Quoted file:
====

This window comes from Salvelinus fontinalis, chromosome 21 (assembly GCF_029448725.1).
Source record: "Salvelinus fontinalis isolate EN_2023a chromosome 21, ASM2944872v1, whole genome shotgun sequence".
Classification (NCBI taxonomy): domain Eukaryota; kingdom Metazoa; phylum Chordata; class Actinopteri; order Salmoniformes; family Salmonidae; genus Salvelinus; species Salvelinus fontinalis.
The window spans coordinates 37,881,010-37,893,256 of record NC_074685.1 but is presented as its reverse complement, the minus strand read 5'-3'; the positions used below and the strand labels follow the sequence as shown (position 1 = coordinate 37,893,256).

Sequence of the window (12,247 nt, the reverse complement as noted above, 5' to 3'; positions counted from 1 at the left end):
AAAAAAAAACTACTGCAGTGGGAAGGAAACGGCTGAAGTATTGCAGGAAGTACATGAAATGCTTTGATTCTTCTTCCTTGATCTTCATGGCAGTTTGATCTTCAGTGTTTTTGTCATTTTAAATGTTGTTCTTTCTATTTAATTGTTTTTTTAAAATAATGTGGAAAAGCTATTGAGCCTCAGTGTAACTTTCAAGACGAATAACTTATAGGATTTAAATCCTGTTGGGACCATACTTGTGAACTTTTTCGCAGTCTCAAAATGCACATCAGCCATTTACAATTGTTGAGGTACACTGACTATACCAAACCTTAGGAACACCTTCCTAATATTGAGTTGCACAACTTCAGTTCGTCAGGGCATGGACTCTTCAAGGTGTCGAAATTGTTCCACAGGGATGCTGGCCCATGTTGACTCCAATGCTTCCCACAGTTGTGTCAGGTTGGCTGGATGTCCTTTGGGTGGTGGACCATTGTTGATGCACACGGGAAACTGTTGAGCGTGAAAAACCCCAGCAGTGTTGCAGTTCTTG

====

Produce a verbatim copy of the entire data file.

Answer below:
This window comes from Salvelinus fontinalis, chromosome 21 (assembly GCF_029448725.1).
Source record: "Salvelinus fontinalis isolate EN_2023a chromosome 21, ASM2944872v1, whole genome shotgun sequence".
Classification (NCBI taxonomy): domain Eukaryota; kingdom Metazoa; phylum Chordata; class Actinopteri; order Salmoniformes; family Salmonidae; genus Salvelinus; species Salvelinus fontinalis.
The window spans coordinates 37,881,010-37,893,256 of record NC_074685.1 but is presented as its reverse complement, the minus strand read 5'-3'; the positions used below and the strand labels follow the sequence as shown (position 1 = coordinate 37,893,256).

Sequence of the window (12,247 nt, the reverse complement as noted above, 5' to 3'; positions counted from 1 at the left end):
AAAAAAAAACTACTGCAGTGGGAAGGAAACGGCTGAAGTATTGCAGGAAGTACATGAAATGCTTTGATTCTTCTTCCTTGATCTTCATGGCAGTTTGATCTTCAGTGTTTTTGTCATTTTAAATGTTGTTCTTTCTATTTAATTGTTTTTTTAAAATAATGTGGAAAAGCTATTGAGCCTCAGTGTAACTTTCAAGACGAATAACTTATAGGATTTAAATCCTGTTGGGACCATACTTGTGAACTTTTTCGCAGTCTCAAAATGCACATCAGCCATTTACAATTGTTGAGGTACACTGACTATACCAAACCTTAGGAACACCTTCCTAATATTGAGTTGCACAACTTCAGTTCGTCAGGGCATGGACTCTTCAAGGTGTCGAAATTGTTCCACAGGGATGCTGGCCCATGTTGACTCCAATGCTTCCCACAGTTGTGTCAGGTTGGCTGGATGTCCTTTGGGTGGTGGACCATTGTTGATGCACACGGGAAACTGTTGAGCGTGAAAAACCCCAGCAGTGTTGCAGTTCTTG